Should players be evaluated under the lens of if they’re better than players from a 56-win team? Or should they be evaluated under the lens of if they can lead a 56-win team to, say, 80 wins? I tend to lean toward the latter, especially at this time of year with almost every single available player still available. That’s why I’d much rather take a chance on someone like Erick Fedde than someone like Quantrill. It may turn out that Quantrill can get back to his 2022 ways, but, and now this is about Quantrill specifically, I don’t love the 7.9 percent swinging strike rate. I don’t love the 22.6 percent rate of called and swinging strikes. I don’t love the 39.2 percent hard hit rate.
I suppose in thinking this through a little more, I still would be totally fine with Quantrill, especially because there are ties to Brian Sweeney, who might feel like he can help him get back to overperforming. But I don’t think the criteria for a good signing is that they’re simply better than what is on the current roster because the current roster kind of stinks. That’s just something that rolls around in my head from time to time and I hope I articulated it well here.
Edit: Looks like the Rockies were the ones to take the plunge on Quantrill, so the Royals won’t be taking him on either way. The discussion points still stand.
Non-Tender Candidates Galore
I’ve already written about who I think the Royals should be thinking about moving on from today at the non-tender deadline. But I want to jump the gun and look at some players who they can sign. Similar to the Rule 5 draft, if a player is available because they were not tendered a 2024 contract by their team, they’re inherently probably not great. But there are some interesting values that can be found in this group for a pretty low price. Last season, we saw Cody Bellinger and Jeimer Candelario bounce back in a big way. Ryan Yarbrough was a non-tendered pitcher who was solid for the Royals and then brought back a better-than-expected return in a trade (he might be back out there this year too).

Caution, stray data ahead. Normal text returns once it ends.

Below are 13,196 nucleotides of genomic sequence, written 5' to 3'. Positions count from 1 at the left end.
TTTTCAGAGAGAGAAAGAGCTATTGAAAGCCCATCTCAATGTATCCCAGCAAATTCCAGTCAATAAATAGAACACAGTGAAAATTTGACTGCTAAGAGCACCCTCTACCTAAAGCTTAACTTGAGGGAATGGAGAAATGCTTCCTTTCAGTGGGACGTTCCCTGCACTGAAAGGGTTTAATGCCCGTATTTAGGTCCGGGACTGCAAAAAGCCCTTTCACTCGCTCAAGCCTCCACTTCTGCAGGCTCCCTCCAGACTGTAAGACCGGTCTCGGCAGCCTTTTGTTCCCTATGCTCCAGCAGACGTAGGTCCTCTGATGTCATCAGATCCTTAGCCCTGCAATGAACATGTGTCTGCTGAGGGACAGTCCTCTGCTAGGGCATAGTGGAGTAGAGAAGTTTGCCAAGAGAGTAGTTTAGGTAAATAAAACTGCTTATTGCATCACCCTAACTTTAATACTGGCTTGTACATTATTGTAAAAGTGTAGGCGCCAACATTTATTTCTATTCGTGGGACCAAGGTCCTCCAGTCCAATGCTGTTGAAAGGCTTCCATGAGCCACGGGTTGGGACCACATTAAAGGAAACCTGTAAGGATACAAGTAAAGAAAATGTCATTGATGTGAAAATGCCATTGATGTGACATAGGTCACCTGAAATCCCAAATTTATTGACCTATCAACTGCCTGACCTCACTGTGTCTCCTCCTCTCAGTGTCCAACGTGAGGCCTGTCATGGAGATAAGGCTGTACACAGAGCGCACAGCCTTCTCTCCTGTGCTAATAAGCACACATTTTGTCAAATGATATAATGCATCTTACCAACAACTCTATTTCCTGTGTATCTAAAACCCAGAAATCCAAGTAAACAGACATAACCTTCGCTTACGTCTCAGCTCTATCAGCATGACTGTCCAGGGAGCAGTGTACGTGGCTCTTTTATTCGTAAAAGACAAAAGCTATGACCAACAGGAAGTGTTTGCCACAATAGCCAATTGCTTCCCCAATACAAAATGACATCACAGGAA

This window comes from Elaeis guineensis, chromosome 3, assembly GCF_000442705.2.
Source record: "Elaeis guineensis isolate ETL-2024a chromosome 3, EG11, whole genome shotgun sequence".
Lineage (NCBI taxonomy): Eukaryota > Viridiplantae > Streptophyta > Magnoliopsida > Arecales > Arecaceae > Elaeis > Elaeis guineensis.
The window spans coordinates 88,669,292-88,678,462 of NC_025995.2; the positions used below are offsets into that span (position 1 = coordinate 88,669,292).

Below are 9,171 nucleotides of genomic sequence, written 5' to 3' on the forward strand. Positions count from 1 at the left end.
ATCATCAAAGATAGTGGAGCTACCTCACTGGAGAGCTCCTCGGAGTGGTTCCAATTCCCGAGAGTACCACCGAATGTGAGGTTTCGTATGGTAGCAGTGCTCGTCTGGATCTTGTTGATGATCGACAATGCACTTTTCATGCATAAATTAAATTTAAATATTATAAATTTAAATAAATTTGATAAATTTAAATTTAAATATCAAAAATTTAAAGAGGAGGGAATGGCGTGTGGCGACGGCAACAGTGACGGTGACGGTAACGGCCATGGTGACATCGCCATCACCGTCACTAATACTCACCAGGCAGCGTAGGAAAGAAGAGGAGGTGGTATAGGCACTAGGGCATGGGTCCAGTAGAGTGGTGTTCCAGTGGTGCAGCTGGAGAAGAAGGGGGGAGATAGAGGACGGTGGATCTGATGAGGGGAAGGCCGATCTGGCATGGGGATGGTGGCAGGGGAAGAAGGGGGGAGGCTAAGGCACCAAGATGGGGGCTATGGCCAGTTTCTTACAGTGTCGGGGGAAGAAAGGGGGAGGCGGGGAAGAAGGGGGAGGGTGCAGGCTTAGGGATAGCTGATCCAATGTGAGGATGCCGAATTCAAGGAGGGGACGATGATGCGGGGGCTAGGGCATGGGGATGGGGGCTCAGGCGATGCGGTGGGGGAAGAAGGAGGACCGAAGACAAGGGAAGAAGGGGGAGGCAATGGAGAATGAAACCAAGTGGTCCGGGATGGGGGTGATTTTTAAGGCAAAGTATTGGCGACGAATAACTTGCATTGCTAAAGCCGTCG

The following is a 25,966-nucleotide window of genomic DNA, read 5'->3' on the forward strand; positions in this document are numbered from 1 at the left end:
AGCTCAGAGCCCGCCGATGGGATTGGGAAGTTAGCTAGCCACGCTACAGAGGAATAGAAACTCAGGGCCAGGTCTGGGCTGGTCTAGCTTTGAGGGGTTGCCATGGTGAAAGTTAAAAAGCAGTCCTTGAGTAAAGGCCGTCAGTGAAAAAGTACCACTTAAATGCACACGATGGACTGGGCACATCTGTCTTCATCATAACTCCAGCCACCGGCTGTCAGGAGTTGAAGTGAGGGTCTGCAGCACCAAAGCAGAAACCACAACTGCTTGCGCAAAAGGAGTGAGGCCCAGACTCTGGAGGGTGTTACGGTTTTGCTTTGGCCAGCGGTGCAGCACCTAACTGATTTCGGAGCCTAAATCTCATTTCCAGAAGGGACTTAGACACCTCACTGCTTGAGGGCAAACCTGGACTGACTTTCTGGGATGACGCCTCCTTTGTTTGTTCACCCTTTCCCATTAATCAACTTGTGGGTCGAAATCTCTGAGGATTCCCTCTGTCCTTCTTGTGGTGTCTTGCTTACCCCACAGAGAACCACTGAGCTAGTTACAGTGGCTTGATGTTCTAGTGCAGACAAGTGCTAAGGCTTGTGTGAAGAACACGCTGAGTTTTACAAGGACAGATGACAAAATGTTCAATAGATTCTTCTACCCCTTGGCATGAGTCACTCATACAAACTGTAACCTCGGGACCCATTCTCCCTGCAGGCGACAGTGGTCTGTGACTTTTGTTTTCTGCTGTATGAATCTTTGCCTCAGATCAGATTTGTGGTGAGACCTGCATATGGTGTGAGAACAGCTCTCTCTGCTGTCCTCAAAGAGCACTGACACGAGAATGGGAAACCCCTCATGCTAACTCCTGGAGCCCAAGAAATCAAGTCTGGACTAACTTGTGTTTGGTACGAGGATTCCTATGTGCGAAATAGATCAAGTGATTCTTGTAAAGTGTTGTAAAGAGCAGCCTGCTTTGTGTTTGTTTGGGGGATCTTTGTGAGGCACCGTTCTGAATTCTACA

Here are a few players who I’ve seen mentioned more than a time or two who could get non-tendered who I’d love to see the Royals take a look at:
I’m not going to go into great detail on these guys because they aren’t free agents yet, but if they are, they all represent some level of upside at a likely pretty low price. Meadows has had injury issues and mental health issues, but he had a 115 OPS+ in 2021. Lewis was Rookie of the Year in 2020 before injuries derailed him. Laureano is a good defender who looked much better in Cleveland than he did in Oakland. Senzel has been a total bust as a top prospect and didn’t even hit in AAA this past year, but why not roll the dice if it’s cheap? Cimber and Yarbrough are more depth guys on a pitching staff, but both throw strikes and we know the organization likes Yarbrough.
We’ll see if there are any surprises and, again, these players are, by definition, not the best of the best. But sometimes there are some opportunities to find a nice player who just needs a new place to call home. I’ll write up more about this once we know who will be available to add to the market.